All workers, aside from paid judges, volunteer their time and effort to run shows efficiently, while local businesses offer donations by sponsoring certain events. Each year, Morgan County inmates help set up the jumps for the shows, which can be too heavy for many of the older volunteers. Even parents and supporters get involved by helping move poles and clean up after the shows. Valerie Puryear, volunteer, trail rider, and past president, describes a horse show as a “family affair.”
The generosity of sponsors and volunteers allows Kel-Mac Saddle Club to generate funds for the local communities and organizations. In 2019, the club raised $5,500, of which they divided amongst numerous equestrian organizations voted on by club members at the end of the year.
Their philanthropic efforts do not stop at donations; club members also engage in community betterment projects outside of Madison. Every March, Kel-Mac Saddle Club lends a hand in the Annual Georgia State Park Workday, in which they help clean up and maintain trails. This year, they worked to clean up trails in Oconee County and, in 2015, they constructed a mounting block at Heritage Park for all horses and their riders.
Kel-Mac also works to positively impact the community through numerous recreational and educational activities. In addition to hosting four annual shows, Kel-Mac offers a robust trail riding schedule for both day and overnight trips. On these trips, participants learn riding tips and etiquette guidelines, which prepares them for future horse activities and shows. These trips take place in Georgia and surrounding states.
Rosemary Vogel, the secretary of Kel-Mac, participates in many of these events, and says she loves trail riding and camping. In addition to the beautiful scenery on the trails, Vogel sees immense value in the sport of horseback riding because it teaches discipline and responsibility. Kel-Mac successfully instills these values by combining education and recreation at each show, trip, and meeting.
Monthly meetings are open to the public and typically include some sort of educational aspect, such as a guest speaker or farm tour. These speakers, ranging from veterinarians to saddle fitting experts, provide helpful information for riders and horse enthusiasts. While these meetings started small, they have grown in size; some meetings attracting as many as 30 members. Prior to the pandemic, members and guests gathered at the Oconee County Library to discuss upcoming events, goals, and local needs. Currently the library is closed, so members are getting creative, finding new places to meet that are more suitable to COVID precautions.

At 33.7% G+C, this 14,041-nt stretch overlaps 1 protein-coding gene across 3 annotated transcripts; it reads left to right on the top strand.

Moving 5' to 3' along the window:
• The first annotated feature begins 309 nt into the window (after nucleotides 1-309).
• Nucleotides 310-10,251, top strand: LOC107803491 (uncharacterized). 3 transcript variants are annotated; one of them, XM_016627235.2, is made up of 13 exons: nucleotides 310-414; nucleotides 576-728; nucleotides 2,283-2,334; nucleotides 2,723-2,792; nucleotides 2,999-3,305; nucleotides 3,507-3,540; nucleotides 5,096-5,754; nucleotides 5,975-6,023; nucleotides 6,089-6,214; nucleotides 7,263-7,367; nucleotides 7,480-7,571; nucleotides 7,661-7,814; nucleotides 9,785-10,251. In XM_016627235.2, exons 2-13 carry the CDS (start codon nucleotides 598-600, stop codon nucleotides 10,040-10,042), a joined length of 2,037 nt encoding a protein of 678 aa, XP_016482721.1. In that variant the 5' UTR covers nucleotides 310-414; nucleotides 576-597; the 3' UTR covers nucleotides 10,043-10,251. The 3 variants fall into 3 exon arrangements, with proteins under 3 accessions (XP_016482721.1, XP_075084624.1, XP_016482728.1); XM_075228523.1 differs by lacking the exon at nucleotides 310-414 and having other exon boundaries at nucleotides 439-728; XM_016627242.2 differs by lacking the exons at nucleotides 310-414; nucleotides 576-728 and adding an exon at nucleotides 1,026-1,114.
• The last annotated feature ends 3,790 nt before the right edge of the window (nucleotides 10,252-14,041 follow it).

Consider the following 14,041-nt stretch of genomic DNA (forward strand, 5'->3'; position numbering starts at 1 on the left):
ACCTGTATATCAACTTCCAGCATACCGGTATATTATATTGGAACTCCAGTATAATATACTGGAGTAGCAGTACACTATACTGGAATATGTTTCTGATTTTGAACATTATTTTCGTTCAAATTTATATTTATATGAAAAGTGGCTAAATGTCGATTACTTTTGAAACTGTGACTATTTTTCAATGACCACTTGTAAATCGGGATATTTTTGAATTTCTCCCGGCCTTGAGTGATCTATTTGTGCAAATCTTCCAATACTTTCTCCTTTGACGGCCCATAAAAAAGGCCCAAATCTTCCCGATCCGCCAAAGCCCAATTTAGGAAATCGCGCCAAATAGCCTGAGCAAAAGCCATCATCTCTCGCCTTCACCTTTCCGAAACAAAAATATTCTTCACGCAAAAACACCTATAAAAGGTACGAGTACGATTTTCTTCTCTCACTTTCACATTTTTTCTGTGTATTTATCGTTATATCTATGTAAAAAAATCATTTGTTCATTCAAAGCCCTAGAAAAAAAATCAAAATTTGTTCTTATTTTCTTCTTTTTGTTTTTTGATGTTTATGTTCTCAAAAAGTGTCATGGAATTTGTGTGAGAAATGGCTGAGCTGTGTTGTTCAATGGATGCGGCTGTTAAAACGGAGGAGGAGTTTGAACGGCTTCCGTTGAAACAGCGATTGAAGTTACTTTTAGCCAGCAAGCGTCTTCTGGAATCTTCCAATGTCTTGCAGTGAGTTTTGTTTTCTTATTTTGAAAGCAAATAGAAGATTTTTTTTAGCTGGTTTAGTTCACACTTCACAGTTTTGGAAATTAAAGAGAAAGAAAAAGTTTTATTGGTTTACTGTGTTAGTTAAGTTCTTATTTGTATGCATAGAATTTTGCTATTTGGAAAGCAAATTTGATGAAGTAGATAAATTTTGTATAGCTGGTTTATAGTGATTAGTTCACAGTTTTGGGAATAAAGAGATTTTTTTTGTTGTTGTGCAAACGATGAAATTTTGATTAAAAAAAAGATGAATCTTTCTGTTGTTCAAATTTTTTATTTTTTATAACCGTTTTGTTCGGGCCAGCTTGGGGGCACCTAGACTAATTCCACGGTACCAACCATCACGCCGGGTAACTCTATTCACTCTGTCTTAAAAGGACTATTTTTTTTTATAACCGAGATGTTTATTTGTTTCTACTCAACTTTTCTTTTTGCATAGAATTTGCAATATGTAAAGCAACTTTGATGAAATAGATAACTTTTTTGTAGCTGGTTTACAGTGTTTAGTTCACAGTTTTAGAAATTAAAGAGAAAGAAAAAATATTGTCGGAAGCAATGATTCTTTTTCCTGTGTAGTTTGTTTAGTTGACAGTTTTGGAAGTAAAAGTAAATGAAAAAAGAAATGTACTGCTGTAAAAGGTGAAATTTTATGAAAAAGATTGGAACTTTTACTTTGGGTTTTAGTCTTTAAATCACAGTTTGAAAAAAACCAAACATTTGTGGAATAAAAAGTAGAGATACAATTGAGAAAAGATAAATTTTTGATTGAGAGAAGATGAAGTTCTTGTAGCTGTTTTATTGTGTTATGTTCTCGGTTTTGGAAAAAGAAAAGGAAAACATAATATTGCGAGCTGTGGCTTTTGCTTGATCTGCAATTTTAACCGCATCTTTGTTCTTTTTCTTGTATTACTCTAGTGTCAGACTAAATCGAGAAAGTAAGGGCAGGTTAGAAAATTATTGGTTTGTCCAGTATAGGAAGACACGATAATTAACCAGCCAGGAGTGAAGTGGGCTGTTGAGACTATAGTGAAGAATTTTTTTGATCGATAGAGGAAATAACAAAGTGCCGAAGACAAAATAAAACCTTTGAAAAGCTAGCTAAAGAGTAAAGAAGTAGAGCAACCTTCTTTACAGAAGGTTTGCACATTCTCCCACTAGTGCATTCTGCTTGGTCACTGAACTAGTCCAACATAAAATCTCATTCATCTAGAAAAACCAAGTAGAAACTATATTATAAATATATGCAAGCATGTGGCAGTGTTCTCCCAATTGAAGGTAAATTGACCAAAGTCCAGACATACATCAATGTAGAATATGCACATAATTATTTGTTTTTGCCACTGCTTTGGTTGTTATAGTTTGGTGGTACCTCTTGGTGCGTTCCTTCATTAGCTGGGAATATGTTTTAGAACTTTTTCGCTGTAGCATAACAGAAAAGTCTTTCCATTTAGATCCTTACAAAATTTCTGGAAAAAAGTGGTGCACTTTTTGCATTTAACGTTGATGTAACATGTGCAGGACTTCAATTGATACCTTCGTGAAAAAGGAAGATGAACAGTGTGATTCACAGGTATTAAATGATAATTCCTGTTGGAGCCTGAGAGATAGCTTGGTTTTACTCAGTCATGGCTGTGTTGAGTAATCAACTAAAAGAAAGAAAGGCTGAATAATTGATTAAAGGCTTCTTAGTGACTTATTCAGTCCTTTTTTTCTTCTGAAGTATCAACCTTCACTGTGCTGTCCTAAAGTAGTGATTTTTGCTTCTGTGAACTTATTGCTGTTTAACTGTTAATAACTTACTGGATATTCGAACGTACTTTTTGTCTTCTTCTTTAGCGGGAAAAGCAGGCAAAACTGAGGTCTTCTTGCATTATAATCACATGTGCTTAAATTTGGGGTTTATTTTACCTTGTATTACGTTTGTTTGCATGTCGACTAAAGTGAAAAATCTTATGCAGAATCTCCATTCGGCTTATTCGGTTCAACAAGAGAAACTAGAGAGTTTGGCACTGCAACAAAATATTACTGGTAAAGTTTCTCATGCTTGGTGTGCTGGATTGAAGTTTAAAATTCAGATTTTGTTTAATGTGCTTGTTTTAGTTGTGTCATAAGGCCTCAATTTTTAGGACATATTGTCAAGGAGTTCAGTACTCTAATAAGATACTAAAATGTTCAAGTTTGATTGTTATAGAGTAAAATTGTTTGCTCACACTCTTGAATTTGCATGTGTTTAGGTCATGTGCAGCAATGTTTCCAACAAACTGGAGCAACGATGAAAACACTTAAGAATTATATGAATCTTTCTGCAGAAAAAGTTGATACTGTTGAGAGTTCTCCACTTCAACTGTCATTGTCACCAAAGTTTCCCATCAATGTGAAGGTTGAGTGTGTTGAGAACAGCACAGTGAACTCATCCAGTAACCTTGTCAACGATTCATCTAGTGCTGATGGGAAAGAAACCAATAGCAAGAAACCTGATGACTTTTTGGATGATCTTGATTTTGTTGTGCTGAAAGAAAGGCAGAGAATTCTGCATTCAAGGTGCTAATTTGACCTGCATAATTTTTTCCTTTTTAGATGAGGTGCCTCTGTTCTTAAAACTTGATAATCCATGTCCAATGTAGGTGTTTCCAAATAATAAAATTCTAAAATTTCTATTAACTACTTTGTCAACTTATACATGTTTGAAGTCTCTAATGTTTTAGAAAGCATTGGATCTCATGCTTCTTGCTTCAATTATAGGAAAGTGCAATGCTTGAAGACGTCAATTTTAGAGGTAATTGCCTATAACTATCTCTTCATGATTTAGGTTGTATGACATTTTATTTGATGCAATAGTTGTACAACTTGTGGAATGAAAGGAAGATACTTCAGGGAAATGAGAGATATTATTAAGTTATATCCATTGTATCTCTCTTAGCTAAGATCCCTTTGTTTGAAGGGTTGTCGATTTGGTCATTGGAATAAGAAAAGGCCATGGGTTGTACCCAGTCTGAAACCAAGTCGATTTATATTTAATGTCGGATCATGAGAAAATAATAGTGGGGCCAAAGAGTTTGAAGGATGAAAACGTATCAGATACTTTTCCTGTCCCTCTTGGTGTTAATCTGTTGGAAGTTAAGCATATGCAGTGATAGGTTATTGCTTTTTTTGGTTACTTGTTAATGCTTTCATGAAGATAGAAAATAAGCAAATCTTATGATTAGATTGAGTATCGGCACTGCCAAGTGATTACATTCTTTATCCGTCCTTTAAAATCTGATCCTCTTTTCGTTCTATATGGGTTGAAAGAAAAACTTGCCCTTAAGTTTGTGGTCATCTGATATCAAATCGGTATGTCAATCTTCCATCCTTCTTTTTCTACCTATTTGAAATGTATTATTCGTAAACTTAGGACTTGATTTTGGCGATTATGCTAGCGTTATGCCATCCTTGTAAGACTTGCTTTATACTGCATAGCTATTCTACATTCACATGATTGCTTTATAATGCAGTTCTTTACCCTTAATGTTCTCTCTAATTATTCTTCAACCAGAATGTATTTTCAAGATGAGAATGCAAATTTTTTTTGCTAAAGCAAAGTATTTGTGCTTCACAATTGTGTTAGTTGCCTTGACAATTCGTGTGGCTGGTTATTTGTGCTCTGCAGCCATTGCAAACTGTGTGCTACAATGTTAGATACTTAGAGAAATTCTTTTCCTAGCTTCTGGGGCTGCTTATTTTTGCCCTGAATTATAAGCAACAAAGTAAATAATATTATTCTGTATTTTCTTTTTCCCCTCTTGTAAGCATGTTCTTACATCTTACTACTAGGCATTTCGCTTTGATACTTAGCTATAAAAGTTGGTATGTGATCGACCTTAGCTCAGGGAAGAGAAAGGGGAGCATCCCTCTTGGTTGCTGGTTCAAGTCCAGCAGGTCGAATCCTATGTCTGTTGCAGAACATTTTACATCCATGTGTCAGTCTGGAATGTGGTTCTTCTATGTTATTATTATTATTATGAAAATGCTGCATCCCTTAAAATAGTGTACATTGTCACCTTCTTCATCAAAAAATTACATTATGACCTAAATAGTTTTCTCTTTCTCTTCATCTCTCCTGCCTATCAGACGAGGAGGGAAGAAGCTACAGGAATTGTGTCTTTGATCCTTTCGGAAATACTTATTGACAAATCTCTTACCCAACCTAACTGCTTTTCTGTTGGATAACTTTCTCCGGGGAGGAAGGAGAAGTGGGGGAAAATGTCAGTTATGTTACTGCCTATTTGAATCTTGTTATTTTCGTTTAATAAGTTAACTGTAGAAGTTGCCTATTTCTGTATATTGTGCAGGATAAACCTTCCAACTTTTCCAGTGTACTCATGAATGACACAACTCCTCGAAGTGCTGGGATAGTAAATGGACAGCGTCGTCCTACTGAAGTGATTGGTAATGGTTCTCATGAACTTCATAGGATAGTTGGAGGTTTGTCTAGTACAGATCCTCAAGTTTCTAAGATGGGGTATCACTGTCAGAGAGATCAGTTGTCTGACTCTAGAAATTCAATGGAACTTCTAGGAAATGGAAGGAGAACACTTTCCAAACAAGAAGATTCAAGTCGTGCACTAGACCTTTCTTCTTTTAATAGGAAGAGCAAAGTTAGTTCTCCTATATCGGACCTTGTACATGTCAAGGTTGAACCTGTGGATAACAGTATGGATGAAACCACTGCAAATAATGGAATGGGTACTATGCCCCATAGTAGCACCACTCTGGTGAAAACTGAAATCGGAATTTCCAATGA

Between the horse shows and trail riding activities, there are many ways for people to get involved without becoming a participant or member. However, many of those who show up as guests decide to join the tight-knit community after being welcomed by other members.
“There is a lot of encouragement, fellowship, and being there for each other,” Kloss says.
This fellowship is a common motivation for people to join and stay involved, creating a dense network of committed, passionate people. Trail riding alone is dangerous, so having this community creates opportunities that solo riders may not have. Finco and Puryear both joined the Kel-Mac Saddle Club because they wanted people to trail ride with and they were not disappointed. Rather than simply having someone to ride with, these members gained friends that share their passion.
“We learn about each other, but we also learn about each other’s horse,” says Finco. When a member, participant, or horse is injured or going through a tough situation, Kel-Mac rallies to show support both emotionally and financially. They are more than a club; the Kel-Mac Saddle Club is a family that welcomes everyone into their community, regardless of age or experience.
For more information, visit Kel-Mac Saddle Club on Facebook or attend a show at the Morgan County Agricultural Center, 2268 Athens Hwy, Madison, Ga., on April 10, May 8, Sept. 18, and Oct. 9.